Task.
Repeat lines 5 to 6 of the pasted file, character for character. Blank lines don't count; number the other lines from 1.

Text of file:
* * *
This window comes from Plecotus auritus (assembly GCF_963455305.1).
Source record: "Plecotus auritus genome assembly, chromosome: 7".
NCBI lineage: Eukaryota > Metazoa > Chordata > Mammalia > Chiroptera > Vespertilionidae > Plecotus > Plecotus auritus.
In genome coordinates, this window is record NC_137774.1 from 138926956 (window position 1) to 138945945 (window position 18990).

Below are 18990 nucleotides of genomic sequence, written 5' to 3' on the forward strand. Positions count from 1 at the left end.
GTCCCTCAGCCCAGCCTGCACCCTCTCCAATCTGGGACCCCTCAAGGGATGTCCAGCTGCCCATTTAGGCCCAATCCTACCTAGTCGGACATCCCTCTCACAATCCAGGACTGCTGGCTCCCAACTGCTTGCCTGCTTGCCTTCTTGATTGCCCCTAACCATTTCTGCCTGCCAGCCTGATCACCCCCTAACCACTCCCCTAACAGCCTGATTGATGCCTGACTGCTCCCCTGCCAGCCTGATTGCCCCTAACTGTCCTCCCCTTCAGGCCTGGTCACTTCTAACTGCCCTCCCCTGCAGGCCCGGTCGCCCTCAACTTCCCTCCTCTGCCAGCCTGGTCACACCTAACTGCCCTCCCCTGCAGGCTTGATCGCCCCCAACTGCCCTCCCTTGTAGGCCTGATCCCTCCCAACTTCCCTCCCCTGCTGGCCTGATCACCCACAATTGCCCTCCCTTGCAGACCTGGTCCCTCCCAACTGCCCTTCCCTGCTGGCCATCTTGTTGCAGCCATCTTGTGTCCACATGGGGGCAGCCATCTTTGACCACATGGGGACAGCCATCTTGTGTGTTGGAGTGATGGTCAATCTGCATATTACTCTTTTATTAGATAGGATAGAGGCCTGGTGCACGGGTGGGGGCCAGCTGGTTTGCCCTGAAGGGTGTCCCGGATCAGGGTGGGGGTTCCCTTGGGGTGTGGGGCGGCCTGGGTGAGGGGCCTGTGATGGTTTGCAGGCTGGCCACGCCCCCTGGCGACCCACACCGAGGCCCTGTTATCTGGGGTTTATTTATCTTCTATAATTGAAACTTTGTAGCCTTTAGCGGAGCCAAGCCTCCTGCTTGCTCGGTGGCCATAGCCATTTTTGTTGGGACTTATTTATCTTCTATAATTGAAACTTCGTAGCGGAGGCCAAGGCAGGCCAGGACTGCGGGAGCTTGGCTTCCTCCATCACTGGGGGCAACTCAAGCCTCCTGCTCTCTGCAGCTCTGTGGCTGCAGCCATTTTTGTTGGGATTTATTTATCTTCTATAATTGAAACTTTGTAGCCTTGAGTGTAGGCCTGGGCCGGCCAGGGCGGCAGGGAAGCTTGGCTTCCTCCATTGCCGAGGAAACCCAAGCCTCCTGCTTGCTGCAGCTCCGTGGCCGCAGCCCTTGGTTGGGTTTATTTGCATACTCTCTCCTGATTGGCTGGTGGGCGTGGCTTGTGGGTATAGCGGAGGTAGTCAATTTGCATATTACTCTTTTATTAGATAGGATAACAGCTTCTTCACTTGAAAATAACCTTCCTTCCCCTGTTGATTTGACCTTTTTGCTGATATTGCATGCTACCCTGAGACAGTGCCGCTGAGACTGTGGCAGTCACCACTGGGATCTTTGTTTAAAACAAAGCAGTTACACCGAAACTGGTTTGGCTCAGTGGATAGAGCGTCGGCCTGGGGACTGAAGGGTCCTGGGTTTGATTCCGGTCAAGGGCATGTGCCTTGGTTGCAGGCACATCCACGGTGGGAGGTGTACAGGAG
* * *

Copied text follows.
Below are 18990 nucleotides of genomic sequence, written 5' to 3' on the forward strand. Positions count from 1 at the left end.
GTCCCTCAGCCCAGCCTGCACCCTCTCCAATCTGGGACCCCTCAAGGGATGTCCAGCTGCCCATTTAGGCCCAATCCTACCTAGTCGGACATCCCTCTCACAATCCAGGACTGCTGGCTCCCAACTGCTTGCCTGCTTGCCTTCTTGATTGCCCCTAACCATTTCTGCCTGCCAGCCTGATCACCCCCTAACCACTCCCCTAACAGCCTGATTGATGCCTGACTGCTCCCCTGCCAGCCTGATTGCCCCTAACTGTCCTCCCCTTCAGGCCTGGTCACTTCTAACTGCCCTCCCCTGCAGGCCCGGTCGCCCTCAACTTCCCTCCTCTGCCAGCCTGGTCACACCTAACTGCCCTCCCCTGCAGGCTTGATCGCCCCCAACTGCCCTCCCTTGTAGGCCTGATCCCTCCCAACTTCCCTCCCCTGCTGGCCTGATCACCCACAATTGCCCTCCCTTGCAGACCTGGTCCCTCCCAACTGCCCTTCCCTGCTGGCCATCTTGTTGCAGCCATCTTGTGTCCACATGGGGGCAGCCATCTTTGACCACATGGGGACAGCCATCTTGTGTGTTGGAGTGATGGTCAATCTGCATATTACTCTTTTATTAGATAGGATAGAGGCCTGGTGCACGGGTGGGGGCCAGCTGGTTTGCCCTGAAGGGTGTCCCGGATCAGGGTGGGGGTTCCCTTGGGGTGTGGGGCGGCCTGGGTGAGGGGCCTGTGATGGTTTGCAGGCTGGCCACGCCCCCTGGCGACCCACACCGAGGCCCTGTTATCTGGGGTTTATTTATCTTCTATAATTGAAACTTTGTAGCCTTTAGCGGAGCCAAGCCTCCTGCTTGCTCGGTGGCCATAGCCATTTTTGTTGGGACTTATTTATCTTCTATAATTGAAACTTCGTAGCGGAGGCCAAGGCAGGCCAGGACTGCGGGAGCTTGGCTTCCTCCATCACTGGGGGCAACTCAAGCCTCCTGCTCTCTGCAGCTCTGTGGCTGCAGCCATTTTTGTTGGGATTTATTTATCTTCTATAATTGAAACTTTGTAGCCTTGAGTGTAGGCCTGGGCCGGCCAGGGCGGCAGGGAAGCTTGGCTTCCTCCATTGCCGAGGAAACCCAAGCCTCCTGCTTGCTGCAGCTCCGTGGCCGCAGCCCTTGGTTGGGTTTATTTGCATACTCTCTCCTGATTGGCTGGTGGGCGTGGCTTGTGGGTATAGCGGAGGTAGTCAATTTGCATATTACTCTTTTATTAGATAGGATAACAGCTTCTTCACTTGAAAATAACCTTCCTTCCCCTGTTGATTTGACCTTTTTGCTGATATTGCATGCTACCCTGAGACAGTGCCGCTGAGACTGTGGCAGTCACCACTGGGATCTTTGTTTAAAACAAAGCAGTTACACCGAAACTGGTTTGGCTCAGTGGATAGAGCGTCGGCCTGGGGACTGAAGGGTCCTGGGTTTGATTCCGGTCAAGGGCATGTGCCTTGGTTGCAGGCACATCCACGGTGGGAGGTGTACAGGAG